Regardless of the type of filling, all duvets require special care when cleaning. Most care labels will recommend washing in warm water (30C or 40C) and using normal spin. Some duvets can only be dry-cleaned.
Can you tumble dry a duvet? You should be careful when drying a duvet in a tumble dryer. Drying it in too high a temperature, at too high a speed can permanently damage the cover and filling.
While most duvets can be dried safely in a tumble dryer, it’s important to use the right settings.
Check The Care Label
Your duvet likely has a care label attached to it. If it doesn’t, check the manual or instruction booklet it came with.
There you’ll find proper cleaning instructions, including how to dry the duvet. As we mentioned, most manufacturers are okay with tumble-drying. Even duvets with delicate down or feather filling can usually be tumble-dried.
The most important thing is to use the recommended settings.
If the care label says you cannot tumble dry the duvet, the best alternative is air-drying in a shaded area.
A low heat setting is extremely important when drying a duvet in a tumble dryer. Too much heat will cause permanent damage to the fabric and filling. This is especially the case for delicate materials like natural down, cotton and feather.
Synthetic fibrefill is more resilient but even it can shrink if the heat setting is too high. A low to medium heat setting will do.
The care label on some down and feather duvet prohibit against using any heat at all. They recommend setting the tumble dryer on the air setting.
How To Prevent Clumping
Even when you use the right temperature, your duvet may come out with clumps of unevenly distributed filling.
To prevent this, remove the duvet from the dryer every thirty minutes and fluff it. Repeat this until you are sure the duvet is completely dry.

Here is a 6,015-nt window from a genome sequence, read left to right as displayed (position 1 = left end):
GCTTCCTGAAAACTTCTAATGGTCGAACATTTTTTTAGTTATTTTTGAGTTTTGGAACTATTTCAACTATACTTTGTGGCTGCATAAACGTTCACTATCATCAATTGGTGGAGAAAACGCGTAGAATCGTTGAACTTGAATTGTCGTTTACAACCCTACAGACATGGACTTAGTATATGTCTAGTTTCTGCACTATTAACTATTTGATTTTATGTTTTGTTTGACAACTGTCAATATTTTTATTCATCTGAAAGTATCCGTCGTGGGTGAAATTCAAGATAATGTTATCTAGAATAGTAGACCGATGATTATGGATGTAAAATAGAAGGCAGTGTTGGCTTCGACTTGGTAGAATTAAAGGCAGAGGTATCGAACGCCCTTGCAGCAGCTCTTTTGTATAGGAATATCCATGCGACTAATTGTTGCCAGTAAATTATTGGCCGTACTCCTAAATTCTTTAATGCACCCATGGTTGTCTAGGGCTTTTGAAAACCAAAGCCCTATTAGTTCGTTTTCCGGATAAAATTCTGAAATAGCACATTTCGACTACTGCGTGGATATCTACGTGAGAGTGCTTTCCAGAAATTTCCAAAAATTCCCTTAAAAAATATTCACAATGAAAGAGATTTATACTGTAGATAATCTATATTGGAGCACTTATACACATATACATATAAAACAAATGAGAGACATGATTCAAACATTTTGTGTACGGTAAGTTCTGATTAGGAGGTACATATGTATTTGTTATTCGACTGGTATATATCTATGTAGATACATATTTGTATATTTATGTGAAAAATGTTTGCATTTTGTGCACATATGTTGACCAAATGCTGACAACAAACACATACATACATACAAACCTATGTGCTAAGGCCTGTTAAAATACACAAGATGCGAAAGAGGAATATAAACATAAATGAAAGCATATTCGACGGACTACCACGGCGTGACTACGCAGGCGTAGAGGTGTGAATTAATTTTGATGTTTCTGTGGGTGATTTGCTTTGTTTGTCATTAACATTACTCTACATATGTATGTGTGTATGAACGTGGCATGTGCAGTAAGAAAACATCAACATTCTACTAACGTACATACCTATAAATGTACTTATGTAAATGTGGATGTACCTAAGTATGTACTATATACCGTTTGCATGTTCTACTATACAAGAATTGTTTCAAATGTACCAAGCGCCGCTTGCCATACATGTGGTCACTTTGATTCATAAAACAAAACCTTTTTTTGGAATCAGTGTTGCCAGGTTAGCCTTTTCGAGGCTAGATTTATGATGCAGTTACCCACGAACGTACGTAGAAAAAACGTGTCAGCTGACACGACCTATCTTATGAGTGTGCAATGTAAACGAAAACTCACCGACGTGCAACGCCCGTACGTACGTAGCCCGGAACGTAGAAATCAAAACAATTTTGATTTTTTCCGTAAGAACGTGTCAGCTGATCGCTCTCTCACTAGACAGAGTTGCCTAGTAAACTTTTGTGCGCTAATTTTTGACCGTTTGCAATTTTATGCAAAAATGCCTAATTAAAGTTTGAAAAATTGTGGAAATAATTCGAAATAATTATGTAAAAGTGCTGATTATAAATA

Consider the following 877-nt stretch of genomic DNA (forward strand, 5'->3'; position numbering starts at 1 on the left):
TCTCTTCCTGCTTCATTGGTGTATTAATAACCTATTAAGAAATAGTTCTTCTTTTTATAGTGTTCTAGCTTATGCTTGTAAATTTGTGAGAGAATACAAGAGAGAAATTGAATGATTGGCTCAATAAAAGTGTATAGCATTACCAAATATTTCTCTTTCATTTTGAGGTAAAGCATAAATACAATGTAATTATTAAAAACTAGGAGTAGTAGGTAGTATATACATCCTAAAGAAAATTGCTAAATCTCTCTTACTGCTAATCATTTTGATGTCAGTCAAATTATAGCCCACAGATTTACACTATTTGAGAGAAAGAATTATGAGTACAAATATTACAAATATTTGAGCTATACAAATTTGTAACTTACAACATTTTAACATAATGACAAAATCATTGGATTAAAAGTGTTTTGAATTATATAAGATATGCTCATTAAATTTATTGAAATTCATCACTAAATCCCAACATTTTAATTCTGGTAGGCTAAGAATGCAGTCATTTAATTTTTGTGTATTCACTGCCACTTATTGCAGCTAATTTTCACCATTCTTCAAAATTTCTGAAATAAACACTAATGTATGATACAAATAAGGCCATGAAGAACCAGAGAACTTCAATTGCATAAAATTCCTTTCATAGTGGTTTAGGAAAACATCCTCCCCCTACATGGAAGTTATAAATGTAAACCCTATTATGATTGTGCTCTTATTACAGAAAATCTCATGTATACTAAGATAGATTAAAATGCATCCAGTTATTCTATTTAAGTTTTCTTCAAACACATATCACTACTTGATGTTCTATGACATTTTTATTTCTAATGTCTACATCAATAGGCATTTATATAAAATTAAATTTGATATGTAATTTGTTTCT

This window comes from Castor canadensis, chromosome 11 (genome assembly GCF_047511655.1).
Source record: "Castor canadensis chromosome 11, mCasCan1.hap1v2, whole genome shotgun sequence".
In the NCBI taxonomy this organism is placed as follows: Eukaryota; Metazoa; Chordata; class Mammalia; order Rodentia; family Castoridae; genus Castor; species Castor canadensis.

Regularly fluffing the duvet during drying ensures the filling stays evenly distributed.
You can also use wool dryer balls to achieve the same fluffing effect, though you should check the care instructions. Some manufacturers warn against using dryer balls for specific types of duvets.
If you don’t have dryer balls, you can use clean tennis balls stuffed in a pillowcase.
If you don’t want to risk leaving your duvet in the dryer for too long, you can dry it partially in the dryer and partially outside.
Remove most of the moisture in the tumble dryer such that the duvet is no longer dripping. Then lay it out under a shade to remove any remaining moisture.
Even if you completely dry the duvet in a dryer, it’s still a good idea to lay it outside (if possible) to let it air and cool down.
Regardless of the type of duvet you have, never try to iron it. The heat from the iron will damage the fabric and filling.
If your duvet is wrinkled, fluff it up or let it air outside for a couple hours. Also, never try to dry a duvet by ironing it. Not only is it going to be difficult to get all the moisture from the thick filling, you’ll also likely damage your precious duvet.
The only part of your duvet that you can iron is the duvet cover. And even then, check the care instructions to see if it’s okay.
- Tumble-drying a duvet too often will wear it out quicker. Use a duvet cover to keep the duvet clean such that you don’t need to clean and dry it often. If the duvet gets a stain, treat and clean that particular spot instead of washing the entire duvet.
- Make sure your tumble dryer is big enough to fit the duvet. If you force the duvet to fit, it may not dry properly.
- Sometimes, it can be hard to tell when a duvet is completely dry. One trick is to weigh it before and after drying. Weigh it on a hanging scale before you put it in the washer and weigh it again after you remove it from the dryer. If it weighs more than that the beginning, there’s still some water left inside.